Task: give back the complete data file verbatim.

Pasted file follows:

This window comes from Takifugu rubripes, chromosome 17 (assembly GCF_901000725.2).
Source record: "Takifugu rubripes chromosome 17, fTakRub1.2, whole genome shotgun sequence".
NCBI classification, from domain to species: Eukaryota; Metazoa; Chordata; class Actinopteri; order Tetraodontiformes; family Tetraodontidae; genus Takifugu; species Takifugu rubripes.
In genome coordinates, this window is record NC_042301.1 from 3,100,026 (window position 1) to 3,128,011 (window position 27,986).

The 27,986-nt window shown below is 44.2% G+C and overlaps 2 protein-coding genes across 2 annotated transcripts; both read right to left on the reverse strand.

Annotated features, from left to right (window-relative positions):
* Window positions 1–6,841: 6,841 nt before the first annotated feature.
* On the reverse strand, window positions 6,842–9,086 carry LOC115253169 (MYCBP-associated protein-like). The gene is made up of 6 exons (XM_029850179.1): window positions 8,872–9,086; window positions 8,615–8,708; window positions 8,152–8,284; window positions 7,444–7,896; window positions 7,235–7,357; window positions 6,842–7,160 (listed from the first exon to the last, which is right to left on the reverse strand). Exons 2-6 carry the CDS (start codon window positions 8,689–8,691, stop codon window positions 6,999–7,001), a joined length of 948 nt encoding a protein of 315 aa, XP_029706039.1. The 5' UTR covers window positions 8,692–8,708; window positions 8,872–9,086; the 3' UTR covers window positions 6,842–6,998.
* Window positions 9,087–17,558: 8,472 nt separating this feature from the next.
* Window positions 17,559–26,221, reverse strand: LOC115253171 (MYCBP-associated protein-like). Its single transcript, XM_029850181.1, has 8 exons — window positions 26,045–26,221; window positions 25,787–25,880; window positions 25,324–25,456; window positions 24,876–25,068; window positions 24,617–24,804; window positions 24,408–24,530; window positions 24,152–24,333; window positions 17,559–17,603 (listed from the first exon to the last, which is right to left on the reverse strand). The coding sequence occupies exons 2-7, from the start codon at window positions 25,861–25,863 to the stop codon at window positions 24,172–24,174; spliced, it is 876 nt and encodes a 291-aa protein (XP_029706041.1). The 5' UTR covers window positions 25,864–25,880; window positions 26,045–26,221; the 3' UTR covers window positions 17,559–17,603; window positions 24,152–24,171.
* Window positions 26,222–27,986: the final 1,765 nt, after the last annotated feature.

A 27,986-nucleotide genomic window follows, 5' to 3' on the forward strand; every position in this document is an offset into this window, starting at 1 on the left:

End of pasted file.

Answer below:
This window comes from Takifugu rubripes, chromosome 17 (assembly GCF_901000725.2).
Source record: "Takifugu rubripes chromosome 17, fTakRub1.2, whole genome shotgun sequence".
NCBI classification, from domain to species: Eukaryota; Metazoa; Chordata; class Actinopteri; order Tetraodontiformes; family Tetraodontidae; genus Takifugu; species Takifugu rubripes.
In genome coordinates, this window is record NC_042301.1 from 3,100,026 (window position 1) to 3,128,011 (window position 27,986).

The 27,986-nt window shown below is 44.2% G+C and overlaps 2 protein-coding genes across 2 annotated transcripts; both read right to left on the reverse strand.

Annotated features, from left to right (window-relative positions):
* Window positions 1–6,841: 6,841 nt before the first annotated feature.
* On the reverse strand, window positions 6,842–9,086 carry LOC115253169 (MYCBP-associated protein-like). The gene is made up of 6 exons (XM_029850179.1): window positions 8,872–9,086; window positions 8,615–8,708; window positions 8,152–8,284; window positions 7,444–7,896; window positions 7,235–7,357; window positions 6,842–7,160 (listed from the first exon to the last, which is right to left on the reverse strand). Exons 2-6 carry the CDS (start codon window positions 8,689–8,691, stop codon window positions 6,999–7,001), a joined length of 948 nt encoding a protein of 315 aa, XP_029706039.1. The 5' UTR covers window positions 8,692–8,708; window positions 8,872–9,086; the 3' UTR covers window positions 6,842–6,998.
* Window positions 9,087–17,558: 8,472 nt separating this feature from the next.
* Window positions 17,559–26,221, reverse strand: LOC115253171 (MYCBP-associated protein-like). Its single transcript, XM_029850181.1, has 8 exons — window positions 26,045–26,221; window positions 25,787–25,880; window positions 25,324–25,456; window positions 24,876–25,068; window positions 24,617–24,804; window positions 24,408–24,530; window positions 24,152–24,333; window positions 17,559–17,603 (listed from the first exon to the last, which is right to left on the reverse strand). The coding sequence occupies exons 2-7, from the start codon at window positions 25,861–25,863 to the stop codon at window positions 24,172–24,174; spliced, it is 876 nt and encodes a 291-aa protein (XP_029706041.1). The 5' UTR covers window positions 25,864–25,880; window positions 26,045–26,221; the 3' UTR covers window positions 17,559–17,603; window positions 24,152–24,171.
* Window positions 26,222–27,986: the final 1,765 nt, after the last annotated feature.

A 27,986-nucleotide genomic window follows, 5' to 3' on the forward strand; every position in this document is an offset into this window, starting at 1 on the left: